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Violating Single Responsibility Principle using VisualStudio Region

, 28 Apr 2010
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This article shows how you may violate Single Responsibility Principle using Visual Studio's region feature and how to correct it.

Single Responsibility Principle (SRP) says that "THERE SHOULD NEVER BE MORE THAN ONE REASON FOR A CLASS TO CHANGE.". Although this article mentions only about class, I think the SRP also applies to methods within the class: there should never be more than one reason for a method to change.

Visual Studio provides a good way to mark off sections of file in the form of "region" so they can be collapsible and the code can be organized. Many people use regions in a big method to organize the code. For example:

public void CreeateOrder(/*some parameters*/)
{
	#region Validate the parameters
	//code goes here
	#endregion

	#region create the order
	//insert the order data in the database
	#endregion

	#region create the order item
	//insert the item data in the database
	#endregion
}

Note that not all people use regions like this. Many people use comments instead of regions in these kind of methods.

As you can see, this is a clear violation of the single responsibility principle. The method does more than one thing: it validates the order data, creates a top level order and creates order items. This can certainly be put into a separate method.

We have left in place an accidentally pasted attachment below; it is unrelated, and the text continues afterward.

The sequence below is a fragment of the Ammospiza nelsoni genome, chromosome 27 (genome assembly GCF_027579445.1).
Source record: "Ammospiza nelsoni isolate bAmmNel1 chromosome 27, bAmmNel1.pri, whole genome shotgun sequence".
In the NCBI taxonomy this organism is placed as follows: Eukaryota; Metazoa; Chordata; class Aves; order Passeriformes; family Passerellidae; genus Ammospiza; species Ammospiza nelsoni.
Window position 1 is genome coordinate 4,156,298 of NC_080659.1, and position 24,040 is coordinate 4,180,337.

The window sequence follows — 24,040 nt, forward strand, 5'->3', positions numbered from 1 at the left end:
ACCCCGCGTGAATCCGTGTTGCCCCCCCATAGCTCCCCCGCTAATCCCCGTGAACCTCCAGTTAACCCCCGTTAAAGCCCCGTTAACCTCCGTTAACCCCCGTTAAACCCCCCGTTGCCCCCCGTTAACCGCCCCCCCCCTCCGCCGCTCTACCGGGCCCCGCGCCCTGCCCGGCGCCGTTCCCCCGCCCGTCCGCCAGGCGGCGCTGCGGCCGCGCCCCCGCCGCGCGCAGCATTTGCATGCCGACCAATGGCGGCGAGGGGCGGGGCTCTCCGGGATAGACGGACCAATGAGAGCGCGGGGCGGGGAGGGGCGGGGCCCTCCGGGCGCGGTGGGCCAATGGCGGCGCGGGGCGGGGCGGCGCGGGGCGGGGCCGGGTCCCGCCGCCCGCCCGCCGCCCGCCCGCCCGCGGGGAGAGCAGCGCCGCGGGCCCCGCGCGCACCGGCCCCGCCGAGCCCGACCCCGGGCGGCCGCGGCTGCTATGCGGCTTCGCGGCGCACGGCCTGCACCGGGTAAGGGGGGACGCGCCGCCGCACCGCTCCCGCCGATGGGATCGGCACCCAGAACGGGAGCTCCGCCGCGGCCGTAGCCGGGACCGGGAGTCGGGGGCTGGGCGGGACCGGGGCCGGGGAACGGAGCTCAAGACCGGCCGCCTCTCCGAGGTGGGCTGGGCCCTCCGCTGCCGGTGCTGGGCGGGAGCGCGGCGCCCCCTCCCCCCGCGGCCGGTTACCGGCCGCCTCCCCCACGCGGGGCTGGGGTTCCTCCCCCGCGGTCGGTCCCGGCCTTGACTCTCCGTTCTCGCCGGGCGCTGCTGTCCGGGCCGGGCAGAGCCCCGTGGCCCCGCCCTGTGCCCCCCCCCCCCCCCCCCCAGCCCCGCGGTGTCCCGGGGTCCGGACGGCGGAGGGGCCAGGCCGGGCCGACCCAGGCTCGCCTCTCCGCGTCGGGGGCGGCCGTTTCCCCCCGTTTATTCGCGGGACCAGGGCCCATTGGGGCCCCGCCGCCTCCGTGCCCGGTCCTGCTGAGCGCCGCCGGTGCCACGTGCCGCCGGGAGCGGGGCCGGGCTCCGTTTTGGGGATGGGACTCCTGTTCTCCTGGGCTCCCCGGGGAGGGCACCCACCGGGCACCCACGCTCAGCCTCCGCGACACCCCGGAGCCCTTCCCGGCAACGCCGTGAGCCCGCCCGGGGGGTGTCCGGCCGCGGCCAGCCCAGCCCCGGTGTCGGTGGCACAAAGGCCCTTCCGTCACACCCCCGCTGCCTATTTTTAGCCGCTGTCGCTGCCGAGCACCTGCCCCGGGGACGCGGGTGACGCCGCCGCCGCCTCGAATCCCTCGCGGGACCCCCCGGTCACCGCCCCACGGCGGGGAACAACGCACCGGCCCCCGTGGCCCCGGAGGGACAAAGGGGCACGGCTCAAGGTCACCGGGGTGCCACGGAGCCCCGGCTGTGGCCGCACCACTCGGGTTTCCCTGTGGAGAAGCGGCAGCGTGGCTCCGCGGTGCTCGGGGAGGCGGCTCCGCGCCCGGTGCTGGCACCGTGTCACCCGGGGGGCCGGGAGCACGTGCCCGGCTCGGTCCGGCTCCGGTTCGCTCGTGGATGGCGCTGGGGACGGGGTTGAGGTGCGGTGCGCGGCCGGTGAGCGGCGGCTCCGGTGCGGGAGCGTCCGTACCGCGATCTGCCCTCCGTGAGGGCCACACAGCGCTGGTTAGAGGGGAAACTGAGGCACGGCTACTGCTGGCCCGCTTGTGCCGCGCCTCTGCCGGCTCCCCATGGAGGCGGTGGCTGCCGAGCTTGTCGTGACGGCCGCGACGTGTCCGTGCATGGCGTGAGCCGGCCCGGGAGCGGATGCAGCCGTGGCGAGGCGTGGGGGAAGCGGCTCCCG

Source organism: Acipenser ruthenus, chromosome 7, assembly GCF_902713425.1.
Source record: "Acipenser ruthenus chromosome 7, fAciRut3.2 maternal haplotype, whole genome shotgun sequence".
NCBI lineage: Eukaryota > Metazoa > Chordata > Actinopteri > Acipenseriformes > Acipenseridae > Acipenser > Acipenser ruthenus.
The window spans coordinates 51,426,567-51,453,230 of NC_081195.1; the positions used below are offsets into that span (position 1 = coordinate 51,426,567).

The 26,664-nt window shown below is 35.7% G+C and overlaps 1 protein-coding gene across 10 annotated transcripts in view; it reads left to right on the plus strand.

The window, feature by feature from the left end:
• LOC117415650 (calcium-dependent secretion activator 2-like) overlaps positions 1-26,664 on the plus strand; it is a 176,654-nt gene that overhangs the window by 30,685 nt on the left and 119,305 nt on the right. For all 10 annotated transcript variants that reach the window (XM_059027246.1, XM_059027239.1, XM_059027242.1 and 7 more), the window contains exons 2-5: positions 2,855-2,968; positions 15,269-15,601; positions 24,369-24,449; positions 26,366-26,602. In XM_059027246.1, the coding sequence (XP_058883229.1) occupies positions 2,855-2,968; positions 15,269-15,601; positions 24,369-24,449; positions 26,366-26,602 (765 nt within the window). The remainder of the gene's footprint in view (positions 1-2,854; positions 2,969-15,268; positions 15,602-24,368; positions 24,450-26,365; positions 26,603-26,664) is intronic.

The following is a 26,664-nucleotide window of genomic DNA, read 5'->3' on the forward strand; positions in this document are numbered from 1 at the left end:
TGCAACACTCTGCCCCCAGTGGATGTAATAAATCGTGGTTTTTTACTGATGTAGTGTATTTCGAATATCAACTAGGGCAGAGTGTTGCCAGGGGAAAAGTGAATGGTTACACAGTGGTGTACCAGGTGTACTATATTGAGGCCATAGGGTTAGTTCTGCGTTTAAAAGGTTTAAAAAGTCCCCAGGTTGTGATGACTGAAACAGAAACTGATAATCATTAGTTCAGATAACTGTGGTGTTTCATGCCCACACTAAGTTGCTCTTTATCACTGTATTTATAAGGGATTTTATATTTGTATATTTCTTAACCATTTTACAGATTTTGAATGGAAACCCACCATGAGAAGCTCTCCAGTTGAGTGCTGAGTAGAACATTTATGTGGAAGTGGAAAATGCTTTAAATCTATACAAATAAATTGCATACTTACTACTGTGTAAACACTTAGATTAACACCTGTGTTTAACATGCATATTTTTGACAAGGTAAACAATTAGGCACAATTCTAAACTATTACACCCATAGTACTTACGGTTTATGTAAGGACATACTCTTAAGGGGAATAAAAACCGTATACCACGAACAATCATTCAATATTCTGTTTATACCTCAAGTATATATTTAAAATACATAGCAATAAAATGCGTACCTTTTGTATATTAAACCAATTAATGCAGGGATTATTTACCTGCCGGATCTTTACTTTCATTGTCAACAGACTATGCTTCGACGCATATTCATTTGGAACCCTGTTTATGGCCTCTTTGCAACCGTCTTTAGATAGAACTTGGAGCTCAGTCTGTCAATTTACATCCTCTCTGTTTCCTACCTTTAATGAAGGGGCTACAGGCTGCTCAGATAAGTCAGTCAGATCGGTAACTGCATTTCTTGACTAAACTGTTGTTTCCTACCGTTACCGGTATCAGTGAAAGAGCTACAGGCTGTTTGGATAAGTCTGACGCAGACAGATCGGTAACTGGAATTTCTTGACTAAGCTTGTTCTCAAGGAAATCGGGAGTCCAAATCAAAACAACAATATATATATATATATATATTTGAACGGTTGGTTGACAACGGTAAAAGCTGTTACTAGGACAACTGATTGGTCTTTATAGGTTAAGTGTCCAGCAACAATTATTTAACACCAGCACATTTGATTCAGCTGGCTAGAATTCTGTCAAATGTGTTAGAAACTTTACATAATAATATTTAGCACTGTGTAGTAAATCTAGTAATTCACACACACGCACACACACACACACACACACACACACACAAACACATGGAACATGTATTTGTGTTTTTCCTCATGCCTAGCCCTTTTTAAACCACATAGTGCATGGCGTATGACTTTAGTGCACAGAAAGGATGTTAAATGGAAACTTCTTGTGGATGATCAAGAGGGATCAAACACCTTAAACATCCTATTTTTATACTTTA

private bool ValidateOrderData(/*some parameters*/)
{
	#region Validate the parameters
	//code goes here
	#endregion
}

private bool InsertOrder(/*order related parameter*/)
{
	#region create the order
	//insert the order data in the database
	#endregion
}

private bool InsertOrderItem(/*order item related parameter*/)
{
	#region create the order item
	//insert the item data in the database
	#endregion
}

public  void CreateOrder(/*Some parameter*/)
{
	If(ValidateOrder(/*parameter list*/))
	{
		if(InsertOrder(/*order parameter*/))
		{
			InsertOrderItem(/*order item parameter*/);
		}	
	}
}

As you can see, wherever you are using "region" in your method to demarcate the code, you can very well put that code in a separate method.

License

This article, along with any associated source code and files, is licensed under The Code Project Open License (CPOL)

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About the Author

Ashish Sheth
Software Developer (Senior) McAfee
India India
a 24/7 Programmer. Apart from programming, I do eat, sleep, breath for living. My areas of interests are C#, .Net Framework and Software development in general.
When I am not programming and not doing anything else(?), I play chess.

Comments and Discussions

 
Question3 Methods = 3 Reasons for Class to Change? Pinmemberloresayer28-Apr-10 8:48 

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